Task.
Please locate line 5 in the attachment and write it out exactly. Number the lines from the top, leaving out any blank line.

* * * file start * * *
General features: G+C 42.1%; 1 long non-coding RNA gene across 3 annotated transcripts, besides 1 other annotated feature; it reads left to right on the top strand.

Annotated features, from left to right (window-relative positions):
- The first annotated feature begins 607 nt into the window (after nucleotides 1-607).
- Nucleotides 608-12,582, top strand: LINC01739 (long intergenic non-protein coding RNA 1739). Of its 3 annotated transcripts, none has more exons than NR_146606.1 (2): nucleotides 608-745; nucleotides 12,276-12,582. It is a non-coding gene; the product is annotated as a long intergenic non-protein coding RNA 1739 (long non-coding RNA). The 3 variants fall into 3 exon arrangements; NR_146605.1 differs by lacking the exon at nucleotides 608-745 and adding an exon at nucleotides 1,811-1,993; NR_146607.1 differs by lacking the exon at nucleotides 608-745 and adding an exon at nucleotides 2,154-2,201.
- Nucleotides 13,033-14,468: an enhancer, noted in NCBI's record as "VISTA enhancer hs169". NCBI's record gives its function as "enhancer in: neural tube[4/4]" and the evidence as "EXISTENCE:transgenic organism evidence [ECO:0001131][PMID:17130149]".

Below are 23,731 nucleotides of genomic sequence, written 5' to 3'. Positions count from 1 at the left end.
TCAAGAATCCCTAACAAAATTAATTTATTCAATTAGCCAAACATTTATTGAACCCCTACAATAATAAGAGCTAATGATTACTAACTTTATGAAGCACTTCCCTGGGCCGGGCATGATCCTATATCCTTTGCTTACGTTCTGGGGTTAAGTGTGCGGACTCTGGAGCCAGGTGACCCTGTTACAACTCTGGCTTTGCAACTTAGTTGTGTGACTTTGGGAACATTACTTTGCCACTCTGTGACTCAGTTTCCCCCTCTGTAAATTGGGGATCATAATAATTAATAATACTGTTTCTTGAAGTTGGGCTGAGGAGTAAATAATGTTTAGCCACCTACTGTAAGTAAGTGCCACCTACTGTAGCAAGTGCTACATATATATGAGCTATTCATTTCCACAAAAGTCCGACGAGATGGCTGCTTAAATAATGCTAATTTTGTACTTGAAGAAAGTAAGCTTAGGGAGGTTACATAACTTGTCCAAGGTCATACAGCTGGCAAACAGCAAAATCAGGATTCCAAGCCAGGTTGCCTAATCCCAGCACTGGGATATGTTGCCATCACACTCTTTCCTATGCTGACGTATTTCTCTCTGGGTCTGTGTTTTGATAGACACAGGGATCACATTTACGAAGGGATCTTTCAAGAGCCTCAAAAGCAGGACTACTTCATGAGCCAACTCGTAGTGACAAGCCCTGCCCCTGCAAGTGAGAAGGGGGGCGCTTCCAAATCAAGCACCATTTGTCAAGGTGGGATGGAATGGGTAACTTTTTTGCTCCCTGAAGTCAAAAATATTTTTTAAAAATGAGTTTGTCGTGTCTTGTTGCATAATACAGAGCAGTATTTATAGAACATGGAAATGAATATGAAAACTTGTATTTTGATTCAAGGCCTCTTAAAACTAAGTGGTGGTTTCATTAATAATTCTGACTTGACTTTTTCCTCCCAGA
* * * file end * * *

- Nucleotides 13,033-14,468: an enhancer, noted in NCBI's record as "VISTA enhancer hs169". NCBI's record gives its function as "enhancer in: neural tube[4/4]" and the evidence as "EXISTENCE:transgenic organism evidence [ECO:0001131][PMID:17130149]".